Kirhoffer’s mother learned to cook by helping her great-grandmother, a Hungarian immigrant, who made everything from scratch. “My great-great grandmother would make pastries and cookies as well as massive amounts of egg noodles,” Kirhoffer says. “She’d spread them out on cloths over the beds to dry. Mom’s nickname was ‘Cookie’ because she helped out in the kitchen so much.” Other dishes the family enjoyed were made using recipes Rebecca’s dad would snip out of The New York Times—and give to her mom to try.

Kirhoffer, who grew up in Stamford, CT,
and today lives in Greenwich, learned to cook by helping her mother in the kitchen. Nevertheless, she didn’t plan on a cooking career. But in order to put herself through Manhattan’s School of Visual Arts, Kirhoffer worked some nights in restaurant kitchens. “I thought I might want to be a graphic designer, but my experiences at the restaurants changed my mind.” She eventually enrolled at the New York Restaurant School and graduated in 1988. Her first job was as breakfast chef at Manhattan’s 21 Club. She next worked as a private chef as well as headed the dining facilities at Smith Barney. She met her husband, Reza Khorshidi, on a blind date while working at Smith Barney. Together they opened Rebeccas six years ago.

Don’t try to get a Thanksgiving reservation at Rebeccas—the restaurant is closed on that holiday. “I made a pledge to myself to be home for the holidays,” explains Kirhoffer. “I started working at age 13 in food service, and was not around for many holidays. My parents didn’t like it so now I make sure I’m around for family and friends on major holidays.”

But don’t fret gastronomes; Rebeccas is open all other Thursdays of the year.

 

Maureen Steppe

Purdys Homestead

North Salem, NY

 

Maureen Steppe loves to bake. “When you bake, it’s all about science—chemistry, precise measurements,” says Steppe, co-owner, hostess, and pastry chef of the charming New American restaurant Purdys Homestead (100 Titicus Road, North Salem, 914-277-2301). “It’s tough at first, but once you get it down, you can do it in your sleep.”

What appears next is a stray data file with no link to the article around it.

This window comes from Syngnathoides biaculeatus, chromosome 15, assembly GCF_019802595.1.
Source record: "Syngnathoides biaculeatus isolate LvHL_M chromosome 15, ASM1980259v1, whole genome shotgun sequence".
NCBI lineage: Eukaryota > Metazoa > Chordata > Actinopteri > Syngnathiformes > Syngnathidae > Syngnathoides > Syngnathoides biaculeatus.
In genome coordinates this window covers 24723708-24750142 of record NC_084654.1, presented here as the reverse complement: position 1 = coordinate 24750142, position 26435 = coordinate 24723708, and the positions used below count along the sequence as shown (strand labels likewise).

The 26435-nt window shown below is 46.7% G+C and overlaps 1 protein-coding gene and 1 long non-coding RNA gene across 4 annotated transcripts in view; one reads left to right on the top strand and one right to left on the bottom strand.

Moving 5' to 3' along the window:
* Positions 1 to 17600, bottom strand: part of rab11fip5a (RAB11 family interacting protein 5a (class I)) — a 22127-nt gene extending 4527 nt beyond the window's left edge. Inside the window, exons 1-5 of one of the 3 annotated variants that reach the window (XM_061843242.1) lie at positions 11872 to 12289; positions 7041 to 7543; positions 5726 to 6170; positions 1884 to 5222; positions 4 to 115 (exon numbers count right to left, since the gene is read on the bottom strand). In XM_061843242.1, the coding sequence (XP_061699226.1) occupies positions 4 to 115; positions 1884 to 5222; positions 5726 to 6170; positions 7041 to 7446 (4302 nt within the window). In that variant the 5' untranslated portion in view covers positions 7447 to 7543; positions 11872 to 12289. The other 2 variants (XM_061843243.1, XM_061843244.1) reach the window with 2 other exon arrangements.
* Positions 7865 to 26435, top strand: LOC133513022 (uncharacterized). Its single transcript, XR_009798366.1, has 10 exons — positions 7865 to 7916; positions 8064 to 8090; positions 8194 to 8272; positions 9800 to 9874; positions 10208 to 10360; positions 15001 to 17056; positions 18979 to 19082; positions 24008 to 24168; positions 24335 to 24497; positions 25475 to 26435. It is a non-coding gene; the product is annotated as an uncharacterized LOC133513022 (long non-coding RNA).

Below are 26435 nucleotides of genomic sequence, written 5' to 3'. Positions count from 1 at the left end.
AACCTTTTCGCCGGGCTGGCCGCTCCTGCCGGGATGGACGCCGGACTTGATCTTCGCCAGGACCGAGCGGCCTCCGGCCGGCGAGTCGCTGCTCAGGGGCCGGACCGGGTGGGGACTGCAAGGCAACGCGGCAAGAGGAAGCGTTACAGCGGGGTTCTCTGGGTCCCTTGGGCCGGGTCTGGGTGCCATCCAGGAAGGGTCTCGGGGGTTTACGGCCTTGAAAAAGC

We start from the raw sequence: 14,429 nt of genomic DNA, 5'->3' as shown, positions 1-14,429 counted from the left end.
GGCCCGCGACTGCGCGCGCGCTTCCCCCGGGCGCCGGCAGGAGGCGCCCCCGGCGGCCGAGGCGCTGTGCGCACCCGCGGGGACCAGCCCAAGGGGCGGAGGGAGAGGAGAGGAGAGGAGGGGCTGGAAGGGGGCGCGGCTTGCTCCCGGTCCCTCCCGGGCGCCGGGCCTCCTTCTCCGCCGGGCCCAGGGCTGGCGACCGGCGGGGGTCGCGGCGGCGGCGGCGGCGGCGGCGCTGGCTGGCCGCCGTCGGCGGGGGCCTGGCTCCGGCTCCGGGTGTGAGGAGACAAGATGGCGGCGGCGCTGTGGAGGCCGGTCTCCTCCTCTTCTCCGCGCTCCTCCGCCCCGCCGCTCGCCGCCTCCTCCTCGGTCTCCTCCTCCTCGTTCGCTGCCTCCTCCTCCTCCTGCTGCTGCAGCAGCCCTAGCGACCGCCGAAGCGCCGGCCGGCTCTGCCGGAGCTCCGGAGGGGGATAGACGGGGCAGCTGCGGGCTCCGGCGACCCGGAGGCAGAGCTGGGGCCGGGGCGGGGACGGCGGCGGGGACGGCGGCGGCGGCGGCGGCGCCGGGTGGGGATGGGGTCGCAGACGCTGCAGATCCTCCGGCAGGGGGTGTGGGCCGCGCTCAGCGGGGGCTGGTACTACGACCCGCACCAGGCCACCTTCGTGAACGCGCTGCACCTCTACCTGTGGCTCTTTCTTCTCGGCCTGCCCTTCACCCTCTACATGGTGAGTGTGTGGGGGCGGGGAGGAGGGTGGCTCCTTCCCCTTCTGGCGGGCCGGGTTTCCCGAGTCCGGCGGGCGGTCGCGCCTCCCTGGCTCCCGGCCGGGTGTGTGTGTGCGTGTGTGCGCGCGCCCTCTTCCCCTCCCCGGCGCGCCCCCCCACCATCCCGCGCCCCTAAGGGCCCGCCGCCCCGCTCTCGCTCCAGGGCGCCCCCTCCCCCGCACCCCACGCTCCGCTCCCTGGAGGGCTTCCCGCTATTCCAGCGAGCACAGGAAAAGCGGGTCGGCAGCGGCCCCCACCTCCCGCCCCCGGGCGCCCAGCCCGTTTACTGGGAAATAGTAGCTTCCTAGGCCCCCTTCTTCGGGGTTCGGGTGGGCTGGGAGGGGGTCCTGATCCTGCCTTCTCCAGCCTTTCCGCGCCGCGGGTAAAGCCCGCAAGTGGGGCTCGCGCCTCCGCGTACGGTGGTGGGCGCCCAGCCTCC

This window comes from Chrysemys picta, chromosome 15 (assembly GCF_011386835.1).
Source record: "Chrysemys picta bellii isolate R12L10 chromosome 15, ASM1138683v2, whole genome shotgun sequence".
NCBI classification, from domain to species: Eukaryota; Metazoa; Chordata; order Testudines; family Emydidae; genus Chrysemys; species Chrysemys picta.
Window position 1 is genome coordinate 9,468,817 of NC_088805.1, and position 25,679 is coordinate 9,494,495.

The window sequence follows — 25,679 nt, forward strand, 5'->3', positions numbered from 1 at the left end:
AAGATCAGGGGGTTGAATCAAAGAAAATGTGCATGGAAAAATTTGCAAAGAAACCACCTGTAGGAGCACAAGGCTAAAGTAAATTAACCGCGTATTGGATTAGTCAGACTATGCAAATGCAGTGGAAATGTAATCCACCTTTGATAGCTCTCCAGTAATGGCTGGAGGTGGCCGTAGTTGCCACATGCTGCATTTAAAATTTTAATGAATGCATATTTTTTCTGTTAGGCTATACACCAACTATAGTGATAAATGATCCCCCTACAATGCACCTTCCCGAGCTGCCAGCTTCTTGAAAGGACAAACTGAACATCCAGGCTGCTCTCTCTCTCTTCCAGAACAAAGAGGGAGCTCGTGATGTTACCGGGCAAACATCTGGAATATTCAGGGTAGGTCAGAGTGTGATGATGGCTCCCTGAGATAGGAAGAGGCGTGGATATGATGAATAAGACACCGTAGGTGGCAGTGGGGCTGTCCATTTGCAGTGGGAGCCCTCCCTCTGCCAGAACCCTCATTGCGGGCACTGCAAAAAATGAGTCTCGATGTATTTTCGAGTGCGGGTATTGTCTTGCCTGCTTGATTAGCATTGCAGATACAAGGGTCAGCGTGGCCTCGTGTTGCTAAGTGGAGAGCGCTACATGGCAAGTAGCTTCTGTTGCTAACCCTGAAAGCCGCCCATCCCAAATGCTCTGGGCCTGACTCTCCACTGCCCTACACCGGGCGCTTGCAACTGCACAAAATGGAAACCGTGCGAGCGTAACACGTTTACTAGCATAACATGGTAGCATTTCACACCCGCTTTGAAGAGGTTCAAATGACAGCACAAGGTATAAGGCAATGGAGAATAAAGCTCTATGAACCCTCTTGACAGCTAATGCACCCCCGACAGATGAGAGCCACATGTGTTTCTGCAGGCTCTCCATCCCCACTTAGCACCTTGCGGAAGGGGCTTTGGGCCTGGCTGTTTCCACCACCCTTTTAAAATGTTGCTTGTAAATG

Steppe, a graduate of the Culinary Institute of America, credits famed chef Waldy Malouf, who today is head chef and part owner of Beacon Restaurant in midtown Manhattan, with really teaching her  about cooking, baking and timing. “I worked as pastry chef at La Crémaillère when Waldy was the head chef. He taught me the whole kitchen—everything from timing to presentation.”

The North Salem resident, who grew up in Katonah, credits her mom, too, with teaching her a thing or two about cooking. “My mother always cooked,” she says. “Thanksgivings, she would make a delicious Pennsylvania Dutch stuffing with apples, sausage, bacon and raisins, and her creamed pearl onions were also wonderful.”

Her favorite Thanksgiving memory? There are two actually: “Being overstuffed from the bounty of food, and the assortment of relatives we had over. Have you heard of the Island of the Misfit Toys from Rudolph the Red-Nosed Reindeer? Our house was like the Island of the Misfit Relatives. We took in all the strays.”

 

Claudia Levesque

Sous Chef, Zephs’

Peekskill, NY

 

“I’ve always had big Thanksgiving dinners, full of lots of family members,” says Claudia Levesque, sous chef at Zephs’, an eclectic New American restaurant housed in a refurbished gristmill in Peekskill (638 Central Avenue; 914-736-2159). “I have so many cousins, aunts and uncles. My father grew up on a farm in Quebec, one of 18 children. There’s always someone to invite.”

Although she grew up in Cortlandt Manor, Levesque’s French-Canadian background meant that she enjoyed lots of savory meat pies and maple walnut pies. “My mother was a stay-at-home mom and cooked all the time,” she says. While Levesque frequently helped
her mother cook, the first dish she remembers making on her own was chicken cordon bleu—at age 11 or 12.

Levesque studied culinary arts at Newbury College in Boston and worked at Le Marquis in Boston. “When you work in food service, you just have to get used to weird hours and not having weekends off,” she says. “But it’s not like I’m going around wishing I had a typical nine-to-five job.” The Cortlandt resident has been cooking for five years with Zephs’ co-owners, brother and sister Michael and Vicky Zeph.

“Cooking is a natural instinct for me,” says Levesque. “I can’t think of doing anything else for a living that I’d enjoy as much.”